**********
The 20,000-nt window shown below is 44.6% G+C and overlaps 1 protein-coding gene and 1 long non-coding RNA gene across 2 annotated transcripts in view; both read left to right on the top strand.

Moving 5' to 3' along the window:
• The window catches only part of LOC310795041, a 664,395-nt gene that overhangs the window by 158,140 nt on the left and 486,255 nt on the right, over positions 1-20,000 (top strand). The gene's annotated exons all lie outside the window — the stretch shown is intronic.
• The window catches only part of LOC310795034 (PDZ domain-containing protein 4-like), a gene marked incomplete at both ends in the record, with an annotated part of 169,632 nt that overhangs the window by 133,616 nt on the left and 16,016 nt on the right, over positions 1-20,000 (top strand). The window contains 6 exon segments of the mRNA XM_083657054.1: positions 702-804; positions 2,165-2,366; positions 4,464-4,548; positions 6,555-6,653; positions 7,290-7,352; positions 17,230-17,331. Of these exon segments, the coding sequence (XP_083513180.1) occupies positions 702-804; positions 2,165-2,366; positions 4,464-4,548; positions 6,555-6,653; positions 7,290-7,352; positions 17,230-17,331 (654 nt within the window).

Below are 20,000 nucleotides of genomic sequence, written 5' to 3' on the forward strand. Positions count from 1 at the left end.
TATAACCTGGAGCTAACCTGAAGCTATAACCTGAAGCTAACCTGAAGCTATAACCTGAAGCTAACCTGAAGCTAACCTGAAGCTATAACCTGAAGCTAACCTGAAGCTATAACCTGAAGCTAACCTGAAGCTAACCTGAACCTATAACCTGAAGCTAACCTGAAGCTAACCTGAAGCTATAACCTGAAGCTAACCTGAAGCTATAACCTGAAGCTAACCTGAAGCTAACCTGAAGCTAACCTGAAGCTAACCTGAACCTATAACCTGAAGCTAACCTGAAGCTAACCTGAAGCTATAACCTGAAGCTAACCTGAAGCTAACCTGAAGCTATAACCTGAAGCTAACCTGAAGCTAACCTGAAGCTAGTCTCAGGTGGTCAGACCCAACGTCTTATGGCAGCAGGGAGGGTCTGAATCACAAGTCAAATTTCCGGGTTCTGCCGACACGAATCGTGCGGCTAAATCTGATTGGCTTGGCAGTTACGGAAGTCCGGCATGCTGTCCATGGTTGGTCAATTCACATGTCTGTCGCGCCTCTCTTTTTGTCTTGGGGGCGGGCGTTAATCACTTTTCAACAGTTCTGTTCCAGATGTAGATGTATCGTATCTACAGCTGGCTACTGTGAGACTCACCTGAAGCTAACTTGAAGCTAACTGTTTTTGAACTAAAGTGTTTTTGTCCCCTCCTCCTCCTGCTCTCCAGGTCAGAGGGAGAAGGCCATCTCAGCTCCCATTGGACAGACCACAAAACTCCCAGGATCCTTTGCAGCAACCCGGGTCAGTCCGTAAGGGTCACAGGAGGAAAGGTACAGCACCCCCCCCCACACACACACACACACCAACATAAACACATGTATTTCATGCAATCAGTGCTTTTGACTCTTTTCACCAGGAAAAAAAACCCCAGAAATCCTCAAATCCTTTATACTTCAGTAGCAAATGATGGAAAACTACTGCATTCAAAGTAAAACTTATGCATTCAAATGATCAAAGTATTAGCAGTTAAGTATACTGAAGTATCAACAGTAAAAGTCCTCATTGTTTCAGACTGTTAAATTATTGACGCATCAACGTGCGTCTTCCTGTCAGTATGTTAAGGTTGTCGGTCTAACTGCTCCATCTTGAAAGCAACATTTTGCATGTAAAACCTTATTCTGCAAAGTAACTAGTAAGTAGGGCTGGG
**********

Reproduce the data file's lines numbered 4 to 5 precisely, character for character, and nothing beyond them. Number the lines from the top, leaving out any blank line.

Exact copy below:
• The window catches only part of LOC310795034 (PDZ domain-containing protein 4-like), a gene marked incomplete at both ends in the record, with an annotated part of 169,632 nt that overhangs the window by 133,616 nt on the left and 16,016 nt on the right, over positions 1-20,000 (top strand). The window contains 6 exon segments of the mRNA XM_083657054.1: positions 702-804; positions 2,165-2,366; positions 4,464-4,548; positions 6,555-6,653; positions 7,290-7,352; positions 17,230-17,331. Of these exon segments, the coding sequence (XP_083513180.1) occupies positions 702-804; positions 2,165-2,366; positions 4,464-4,548; positions 6,555-6,653; positions 7,290-7,352; positions 17,230-17,331 (654 nt within the window).

Below are 20,000 nucleotides of genomic sequence, written 5' to 3' on the forward strand. Positions count from 1 at the left end.